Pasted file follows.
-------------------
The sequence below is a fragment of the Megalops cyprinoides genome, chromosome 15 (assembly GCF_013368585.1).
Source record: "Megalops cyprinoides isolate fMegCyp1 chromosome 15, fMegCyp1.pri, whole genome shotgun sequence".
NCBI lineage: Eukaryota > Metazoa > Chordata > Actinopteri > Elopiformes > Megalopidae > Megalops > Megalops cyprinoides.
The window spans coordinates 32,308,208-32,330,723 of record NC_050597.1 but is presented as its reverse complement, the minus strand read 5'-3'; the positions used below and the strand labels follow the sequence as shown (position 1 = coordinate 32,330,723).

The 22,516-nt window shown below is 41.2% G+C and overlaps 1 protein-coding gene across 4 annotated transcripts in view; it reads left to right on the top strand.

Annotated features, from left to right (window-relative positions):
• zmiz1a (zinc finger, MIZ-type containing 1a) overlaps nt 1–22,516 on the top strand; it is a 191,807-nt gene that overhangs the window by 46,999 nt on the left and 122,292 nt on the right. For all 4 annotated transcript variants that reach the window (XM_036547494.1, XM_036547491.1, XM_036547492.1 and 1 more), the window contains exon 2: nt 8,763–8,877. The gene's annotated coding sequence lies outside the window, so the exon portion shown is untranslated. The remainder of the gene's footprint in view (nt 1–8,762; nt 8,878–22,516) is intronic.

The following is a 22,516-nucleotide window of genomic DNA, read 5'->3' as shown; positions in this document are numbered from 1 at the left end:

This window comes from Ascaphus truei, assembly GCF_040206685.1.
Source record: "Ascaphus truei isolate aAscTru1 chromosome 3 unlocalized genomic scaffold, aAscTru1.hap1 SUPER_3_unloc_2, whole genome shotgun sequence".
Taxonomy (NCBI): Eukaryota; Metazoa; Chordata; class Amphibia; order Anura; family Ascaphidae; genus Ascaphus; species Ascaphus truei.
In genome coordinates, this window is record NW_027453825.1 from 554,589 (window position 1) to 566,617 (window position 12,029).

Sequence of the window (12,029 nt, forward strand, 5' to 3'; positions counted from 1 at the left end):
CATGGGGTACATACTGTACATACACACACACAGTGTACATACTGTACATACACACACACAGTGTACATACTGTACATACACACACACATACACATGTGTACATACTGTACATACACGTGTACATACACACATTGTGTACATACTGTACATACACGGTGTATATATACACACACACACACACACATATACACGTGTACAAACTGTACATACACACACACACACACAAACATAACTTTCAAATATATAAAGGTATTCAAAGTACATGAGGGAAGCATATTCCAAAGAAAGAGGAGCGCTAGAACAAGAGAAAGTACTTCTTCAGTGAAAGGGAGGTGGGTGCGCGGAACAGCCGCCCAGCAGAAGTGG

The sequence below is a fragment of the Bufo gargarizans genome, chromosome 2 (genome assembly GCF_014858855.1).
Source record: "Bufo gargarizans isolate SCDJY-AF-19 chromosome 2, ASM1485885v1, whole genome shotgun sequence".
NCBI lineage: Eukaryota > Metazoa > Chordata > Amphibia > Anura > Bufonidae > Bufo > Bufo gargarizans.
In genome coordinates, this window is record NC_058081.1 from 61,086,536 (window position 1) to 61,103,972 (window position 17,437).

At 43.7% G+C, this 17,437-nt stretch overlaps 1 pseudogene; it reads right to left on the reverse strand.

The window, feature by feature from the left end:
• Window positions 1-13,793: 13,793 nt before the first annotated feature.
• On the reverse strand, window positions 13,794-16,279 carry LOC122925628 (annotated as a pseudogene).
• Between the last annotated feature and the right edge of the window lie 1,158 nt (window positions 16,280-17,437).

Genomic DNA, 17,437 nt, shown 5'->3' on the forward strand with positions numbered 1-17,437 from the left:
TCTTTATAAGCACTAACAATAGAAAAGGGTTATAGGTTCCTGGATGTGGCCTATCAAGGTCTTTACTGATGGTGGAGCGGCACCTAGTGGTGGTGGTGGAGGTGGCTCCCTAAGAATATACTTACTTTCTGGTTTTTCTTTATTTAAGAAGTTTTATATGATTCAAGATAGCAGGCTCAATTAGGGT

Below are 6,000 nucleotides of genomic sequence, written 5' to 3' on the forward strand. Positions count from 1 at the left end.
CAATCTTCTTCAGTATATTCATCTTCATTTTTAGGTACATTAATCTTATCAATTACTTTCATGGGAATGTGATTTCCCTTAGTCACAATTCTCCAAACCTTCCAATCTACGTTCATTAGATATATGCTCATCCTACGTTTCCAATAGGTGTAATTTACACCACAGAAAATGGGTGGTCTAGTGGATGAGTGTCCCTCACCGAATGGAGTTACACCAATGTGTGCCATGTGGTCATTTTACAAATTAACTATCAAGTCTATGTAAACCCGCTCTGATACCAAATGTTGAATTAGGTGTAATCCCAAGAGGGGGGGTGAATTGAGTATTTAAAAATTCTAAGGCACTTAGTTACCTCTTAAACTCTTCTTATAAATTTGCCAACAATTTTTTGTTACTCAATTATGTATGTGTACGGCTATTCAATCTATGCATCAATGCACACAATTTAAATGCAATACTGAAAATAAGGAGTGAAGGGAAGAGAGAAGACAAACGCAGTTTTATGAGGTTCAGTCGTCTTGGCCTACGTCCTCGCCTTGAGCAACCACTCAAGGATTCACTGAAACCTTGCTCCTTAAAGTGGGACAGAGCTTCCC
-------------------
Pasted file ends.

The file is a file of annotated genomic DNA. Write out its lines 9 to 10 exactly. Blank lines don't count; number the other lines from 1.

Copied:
This window comes from Ascaphus truei, assembly GCF_040206685.1.
Source record: "Ascaphus truei isolate aAscTru1 chromosome 3 unlocalized genomic scaffold, aAscTru1.hap1 SUPER_3_unloc_2, whole genome shotgun sequence".